largest and most laborious work of
his life was " The History of Fried-
rich II. of Prussia, called Frederick
the Great," the last two volumes of
which appeared in 1865, and after
this time little came from his pen.
While still in Scotland the sad news
reached him that his wife had died
suddenly in London. Toward the end
of his life he was offered a government
pension and a baronetcy, but declined
both. Carlyle died in Chelsea, Feb.
5, 1881.

Carman, Elbert S., an American
editor, born in Hempstead, N. Y., in
1836. He became owner and editor
of the " Rural New Yorker " in 1876,
in connection with which publication



Carminative

he established a farm at River Edge,
N. J., where he gave much of his time
to testing new plants, vines and seeds.
He died in New York City, Feb. 28,
1900.

Carman, Ezra Ayers, an Ameri-
can military officer ; born in Metuchen,
N. J., Feb. 27, 1834. He served
through the Civil War in the Army of
the Potomac and the Army of the
Cumberland ; became a Brigadier-Gen-
tral, U. S. V. He died Dec. 25, 1909.

Carmagnole a dance accompanied
by singing. Many of the wildest ex-
cesses of the French revolution of
1792 were associated with this dance.
It was afterward applied to the bom-
bastic reports of the French successes
in battle. The name was also given
to a sort of jacket worn as a symbol
of patriotism.

Carmel, a range of hills in Pales-
tine. It has a length of about 16
miles, and its highest point is 1,850
feet above the sea.

Carmelite, an order of mendicant
friars. They claim to be in direct
succession from Elijah, but their real
founder was Berthold, a Calabrian,
who, with a few companions, migrated
to Mount Carmel about the middle of
the 12th century, and built a humble
cottage with a chapel, where he and
his associates led a laborious and soli-
tary life. The order is divided into
two branches, viz., the Carmelites of
the ancient observance, called mod-
erate or mitigated, and those of the
strict observance, who are known as
the barefooted Carmelites.

Carmen Sylva, the pen-name of
Elizabeth, Queen of Rumania, born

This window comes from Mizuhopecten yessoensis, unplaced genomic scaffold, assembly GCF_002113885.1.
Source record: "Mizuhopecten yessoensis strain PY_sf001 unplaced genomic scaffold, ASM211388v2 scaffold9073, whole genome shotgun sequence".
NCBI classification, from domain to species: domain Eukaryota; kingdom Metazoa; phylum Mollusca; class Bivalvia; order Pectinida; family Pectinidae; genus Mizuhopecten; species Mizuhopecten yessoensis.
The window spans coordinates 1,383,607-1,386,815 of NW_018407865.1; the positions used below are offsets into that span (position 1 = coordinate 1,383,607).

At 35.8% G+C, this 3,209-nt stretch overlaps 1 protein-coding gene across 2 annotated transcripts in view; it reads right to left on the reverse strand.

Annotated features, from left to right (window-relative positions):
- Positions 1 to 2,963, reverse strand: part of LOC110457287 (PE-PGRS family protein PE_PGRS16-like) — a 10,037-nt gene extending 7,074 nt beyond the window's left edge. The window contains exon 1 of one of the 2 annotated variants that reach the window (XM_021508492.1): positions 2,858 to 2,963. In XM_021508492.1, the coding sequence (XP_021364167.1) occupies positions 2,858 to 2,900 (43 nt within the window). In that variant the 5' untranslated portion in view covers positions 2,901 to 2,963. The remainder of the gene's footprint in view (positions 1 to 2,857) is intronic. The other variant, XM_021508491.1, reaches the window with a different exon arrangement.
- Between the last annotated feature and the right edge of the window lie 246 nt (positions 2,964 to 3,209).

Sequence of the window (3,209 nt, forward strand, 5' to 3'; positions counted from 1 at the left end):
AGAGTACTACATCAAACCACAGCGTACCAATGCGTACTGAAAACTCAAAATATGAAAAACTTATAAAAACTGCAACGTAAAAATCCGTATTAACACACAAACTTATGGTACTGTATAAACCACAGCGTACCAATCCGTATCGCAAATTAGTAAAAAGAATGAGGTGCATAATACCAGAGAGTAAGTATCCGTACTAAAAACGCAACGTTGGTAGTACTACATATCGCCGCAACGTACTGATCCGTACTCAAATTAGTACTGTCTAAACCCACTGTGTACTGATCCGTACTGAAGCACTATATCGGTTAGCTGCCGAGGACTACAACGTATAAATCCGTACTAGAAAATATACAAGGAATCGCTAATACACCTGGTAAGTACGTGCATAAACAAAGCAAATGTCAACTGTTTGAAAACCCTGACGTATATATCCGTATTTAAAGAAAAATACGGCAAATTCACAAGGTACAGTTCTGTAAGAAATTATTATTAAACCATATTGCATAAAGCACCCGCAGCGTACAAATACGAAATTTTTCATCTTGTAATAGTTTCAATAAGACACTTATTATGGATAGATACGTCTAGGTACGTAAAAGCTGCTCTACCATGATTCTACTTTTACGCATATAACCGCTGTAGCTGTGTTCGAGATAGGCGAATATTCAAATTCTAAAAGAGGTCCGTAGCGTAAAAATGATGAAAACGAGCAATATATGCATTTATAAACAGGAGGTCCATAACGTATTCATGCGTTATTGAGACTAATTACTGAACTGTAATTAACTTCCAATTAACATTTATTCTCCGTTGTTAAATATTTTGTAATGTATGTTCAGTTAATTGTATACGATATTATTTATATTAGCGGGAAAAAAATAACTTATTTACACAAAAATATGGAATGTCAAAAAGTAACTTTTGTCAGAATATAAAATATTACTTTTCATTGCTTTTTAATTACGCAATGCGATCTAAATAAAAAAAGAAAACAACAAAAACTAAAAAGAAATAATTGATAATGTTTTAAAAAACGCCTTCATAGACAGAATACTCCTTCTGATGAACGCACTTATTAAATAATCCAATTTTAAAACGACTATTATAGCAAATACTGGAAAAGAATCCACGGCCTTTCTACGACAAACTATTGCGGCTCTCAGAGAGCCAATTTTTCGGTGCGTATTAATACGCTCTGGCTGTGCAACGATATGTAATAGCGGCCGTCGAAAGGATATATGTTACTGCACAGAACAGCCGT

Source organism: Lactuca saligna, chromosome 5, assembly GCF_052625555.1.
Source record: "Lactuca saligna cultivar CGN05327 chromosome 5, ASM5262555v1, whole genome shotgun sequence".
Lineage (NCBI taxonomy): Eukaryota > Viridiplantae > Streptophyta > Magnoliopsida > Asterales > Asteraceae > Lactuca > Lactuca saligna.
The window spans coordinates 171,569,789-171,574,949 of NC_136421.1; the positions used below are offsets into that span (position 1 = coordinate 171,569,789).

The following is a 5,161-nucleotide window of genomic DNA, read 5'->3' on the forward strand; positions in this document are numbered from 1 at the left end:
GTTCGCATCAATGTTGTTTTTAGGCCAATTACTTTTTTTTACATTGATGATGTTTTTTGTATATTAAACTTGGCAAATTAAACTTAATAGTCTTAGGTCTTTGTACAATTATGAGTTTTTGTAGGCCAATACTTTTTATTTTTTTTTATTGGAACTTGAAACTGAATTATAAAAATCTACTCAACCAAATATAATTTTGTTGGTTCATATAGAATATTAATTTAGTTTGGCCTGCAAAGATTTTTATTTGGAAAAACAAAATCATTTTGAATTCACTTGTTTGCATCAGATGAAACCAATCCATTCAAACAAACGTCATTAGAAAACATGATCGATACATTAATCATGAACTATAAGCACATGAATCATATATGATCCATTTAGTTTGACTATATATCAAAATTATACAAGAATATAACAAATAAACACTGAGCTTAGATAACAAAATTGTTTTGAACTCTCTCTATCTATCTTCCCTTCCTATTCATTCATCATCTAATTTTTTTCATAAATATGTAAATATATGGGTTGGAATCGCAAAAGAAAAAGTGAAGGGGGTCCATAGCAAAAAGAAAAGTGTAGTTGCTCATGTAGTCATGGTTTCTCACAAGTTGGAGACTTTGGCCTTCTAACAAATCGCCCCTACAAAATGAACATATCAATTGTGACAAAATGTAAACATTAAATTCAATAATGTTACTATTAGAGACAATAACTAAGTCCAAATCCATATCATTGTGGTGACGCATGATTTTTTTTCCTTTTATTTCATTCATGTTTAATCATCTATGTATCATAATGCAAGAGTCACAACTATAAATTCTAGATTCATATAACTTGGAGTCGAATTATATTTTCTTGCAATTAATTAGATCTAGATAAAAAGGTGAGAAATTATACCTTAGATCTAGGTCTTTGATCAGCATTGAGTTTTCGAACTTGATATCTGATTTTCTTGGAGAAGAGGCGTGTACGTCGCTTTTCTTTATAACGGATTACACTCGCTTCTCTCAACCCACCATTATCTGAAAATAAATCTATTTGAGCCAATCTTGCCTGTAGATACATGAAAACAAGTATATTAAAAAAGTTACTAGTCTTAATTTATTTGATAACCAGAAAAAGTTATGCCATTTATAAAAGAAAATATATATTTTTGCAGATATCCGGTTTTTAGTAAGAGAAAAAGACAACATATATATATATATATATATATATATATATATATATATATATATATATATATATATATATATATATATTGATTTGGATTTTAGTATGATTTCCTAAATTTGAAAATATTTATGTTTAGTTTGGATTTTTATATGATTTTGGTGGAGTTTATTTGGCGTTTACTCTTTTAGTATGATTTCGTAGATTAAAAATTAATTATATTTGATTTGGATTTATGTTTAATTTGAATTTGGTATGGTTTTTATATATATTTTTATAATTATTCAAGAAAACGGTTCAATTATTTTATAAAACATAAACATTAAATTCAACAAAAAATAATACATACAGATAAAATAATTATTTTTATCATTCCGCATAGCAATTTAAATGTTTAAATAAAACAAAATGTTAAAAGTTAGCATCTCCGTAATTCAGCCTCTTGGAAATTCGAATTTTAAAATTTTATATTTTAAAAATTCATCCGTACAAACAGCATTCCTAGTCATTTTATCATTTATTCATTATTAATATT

Dec. 29, 1843 ; the daughter of Prince
Hermann of Wied Neuwied, and
Maria of Nassau ; married King (then
Prince) Charles of Rumania in 1869.
Her only child, a daughter, died in
1874, and out of this great sorrow of
her life arose her literary activity.
In the war of 1877-1878 she endeared
herself to her people by her devotion
to the wounded soldiers, and afterward
diligently fostered the national wom-
en's industries. She died March 2, 1916.

Carminative, a substance which
acts as a stimulant to the stomach,
causing expulsion of flatulence, also
allaying pain and spasm of the in-
testines. Most of the ordinary condi-



Carmine

ments, as pepper, mustard, ginger,
cinnamon, cloves, nutmeg, oil of pep-
permint, etc., are carminative.

Carmine, the fine red coloring mat-
ter or principle of cochineal. It is
used in dyeing.

Carnac, a village of Brittany,
Prance, remarkable for the so-caned
Druidical monuments in this vicinity.
These consist of 11 rows of unhewn
stones, which differ greatly both in
size and height, the largest being 22
feet above ground, while some are
quite small. These avenues originally
extended for several miles, but many
of the stones have been cleared away
for agricultural improvements. They
are evidently of very ancient date, but
their origin is unknown.

Carnatic, a region on the E. or
Coromandel coast of India, now in-
cluded in the province of Madras. The
Carnatic is no longer an administra-
tive division, but is memorable as the
theater of the struggle betwen France
and England for supremacy in India.

Carnation, in the fine arts, flesh
color; the parts of a picture which
are naked or without drapery, exhibit-
ing the natural color of the flesh.

Carnation, the popular name of
the clove-pink. Carnations are much
prized for the beautiful colors of their
sweet-scented double flowers.

Caraead.es, a Greek philosopher,
born in Gyrene, in Africa, about 213
B. c. He studied logic at Athens un-
der Diogenes, but became a partisan
of the Academy, and an enemy of the
Stoics. In 155 B. c., along with Dio-
genes and Critolaus, he was sent as
ambassador to Rome, but his philoso-
phy made him enemies and caused his
return. He died at Athens, 129 B. c.

Carnegie, Andrew, an American
manufacturer and philanthropist, born
in Dunfermline, Scotland, Nov. 25, 1835.

The elder Carnegie was a master
weaver of Dunfermline, Scotland. But
the newly invented steam machinery
drove him and his four hand looms out
of business, and in 1848 he and his
wife with their two boys decided to
follow some relatives across the ocean
to America. Here Andrew began work
in a steam cotton factory, tending
bobbins. In less than a year he had
been taken from the factory by one
who had noticed the boy, and, in the



Carnegie

new works, he learned how to run the